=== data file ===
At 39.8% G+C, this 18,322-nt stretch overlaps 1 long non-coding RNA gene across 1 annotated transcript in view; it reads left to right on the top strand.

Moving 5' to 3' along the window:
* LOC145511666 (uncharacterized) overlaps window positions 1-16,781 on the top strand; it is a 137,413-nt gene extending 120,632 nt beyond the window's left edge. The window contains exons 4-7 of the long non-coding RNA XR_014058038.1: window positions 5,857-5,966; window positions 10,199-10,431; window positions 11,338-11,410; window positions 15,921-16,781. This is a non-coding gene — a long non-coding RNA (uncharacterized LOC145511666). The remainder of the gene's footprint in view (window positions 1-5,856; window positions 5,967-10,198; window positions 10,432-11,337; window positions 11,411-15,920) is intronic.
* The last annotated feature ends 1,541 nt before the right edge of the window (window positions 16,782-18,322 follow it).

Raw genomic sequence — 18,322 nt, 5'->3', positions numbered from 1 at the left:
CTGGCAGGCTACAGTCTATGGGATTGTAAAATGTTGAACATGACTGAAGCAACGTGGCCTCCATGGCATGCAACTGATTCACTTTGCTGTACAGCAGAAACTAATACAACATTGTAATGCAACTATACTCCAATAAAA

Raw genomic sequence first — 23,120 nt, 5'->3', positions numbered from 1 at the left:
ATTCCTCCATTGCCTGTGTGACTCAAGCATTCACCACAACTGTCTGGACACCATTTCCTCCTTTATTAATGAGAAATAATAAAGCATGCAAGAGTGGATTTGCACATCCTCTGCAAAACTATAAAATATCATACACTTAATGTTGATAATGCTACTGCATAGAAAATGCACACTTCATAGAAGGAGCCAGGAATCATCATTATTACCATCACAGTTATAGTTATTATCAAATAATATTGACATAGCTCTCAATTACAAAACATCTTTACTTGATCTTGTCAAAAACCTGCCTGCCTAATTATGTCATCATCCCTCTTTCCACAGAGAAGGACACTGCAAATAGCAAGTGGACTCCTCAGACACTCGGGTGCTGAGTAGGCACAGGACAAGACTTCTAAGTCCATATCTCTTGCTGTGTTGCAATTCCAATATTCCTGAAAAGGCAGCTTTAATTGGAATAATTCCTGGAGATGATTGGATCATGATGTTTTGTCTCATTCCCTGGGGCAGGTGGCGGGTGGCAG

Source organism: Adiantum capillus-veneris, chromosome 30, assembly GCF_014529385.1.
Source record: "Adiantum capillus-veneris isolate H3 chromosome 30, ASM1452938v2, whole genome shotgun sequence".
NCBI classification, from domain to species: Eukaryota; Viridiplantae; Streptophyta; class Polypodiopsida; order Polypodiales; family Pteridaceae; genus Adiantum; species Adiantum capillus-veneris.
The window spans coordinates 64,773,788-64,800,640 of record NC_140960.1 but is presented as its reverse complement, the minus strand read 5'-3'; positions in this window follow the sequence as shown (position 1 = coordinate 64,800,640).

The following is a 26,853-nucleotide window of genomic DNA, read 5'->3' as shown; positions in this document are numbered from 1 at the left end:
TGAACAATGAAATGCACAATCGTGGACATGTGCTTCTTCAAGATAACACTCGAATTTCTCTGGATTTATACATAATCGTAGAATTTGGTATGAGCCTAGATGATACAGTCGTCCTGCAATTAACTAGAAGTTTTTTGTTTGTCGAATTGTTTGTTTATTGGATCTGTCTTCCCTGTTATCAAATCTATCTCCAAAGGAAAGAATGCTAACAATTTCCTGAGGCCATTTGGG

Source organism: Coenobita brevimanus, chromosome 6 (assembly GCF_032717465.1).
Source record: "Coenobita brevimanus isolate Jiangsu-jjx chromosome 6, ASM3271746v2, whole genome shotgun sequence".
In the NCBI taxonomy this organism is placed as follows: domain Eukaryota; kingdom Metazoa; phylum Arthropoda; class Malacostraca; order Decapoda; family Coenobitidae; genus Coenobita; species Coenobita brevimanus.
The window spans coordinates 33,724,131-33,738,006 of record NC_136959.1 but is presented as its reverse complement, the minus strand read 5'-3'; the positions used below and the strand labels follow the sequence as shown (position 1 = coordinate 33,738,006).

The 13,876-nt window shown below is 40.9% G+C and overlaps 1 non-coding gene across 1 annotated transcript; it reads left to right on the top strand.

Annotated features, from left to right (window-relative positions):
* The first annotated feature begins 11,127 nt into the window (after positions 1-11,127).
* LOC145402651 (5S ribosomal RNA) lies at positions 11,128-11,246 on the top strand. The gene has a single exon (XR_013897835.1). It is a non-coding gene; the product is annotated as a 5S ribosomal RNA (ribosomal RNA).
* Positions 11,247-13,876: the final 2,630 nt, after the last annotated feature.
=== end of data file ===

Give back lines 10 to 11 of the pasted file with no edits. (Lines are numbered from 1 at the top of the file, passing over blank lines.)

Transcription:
Source record: "Adiantum capillus-veneris isolate H3 chromosome 30, ASM1452938v2, whole genome shotgun sequence".
NCBI classification, from domain to species: Eukaryota; Viridiplantae; Streptophyta; class Polypodiopsida; order Polypodiales; family Pteridaceae; genus Adiantum; species Adiantum capillus-veneris.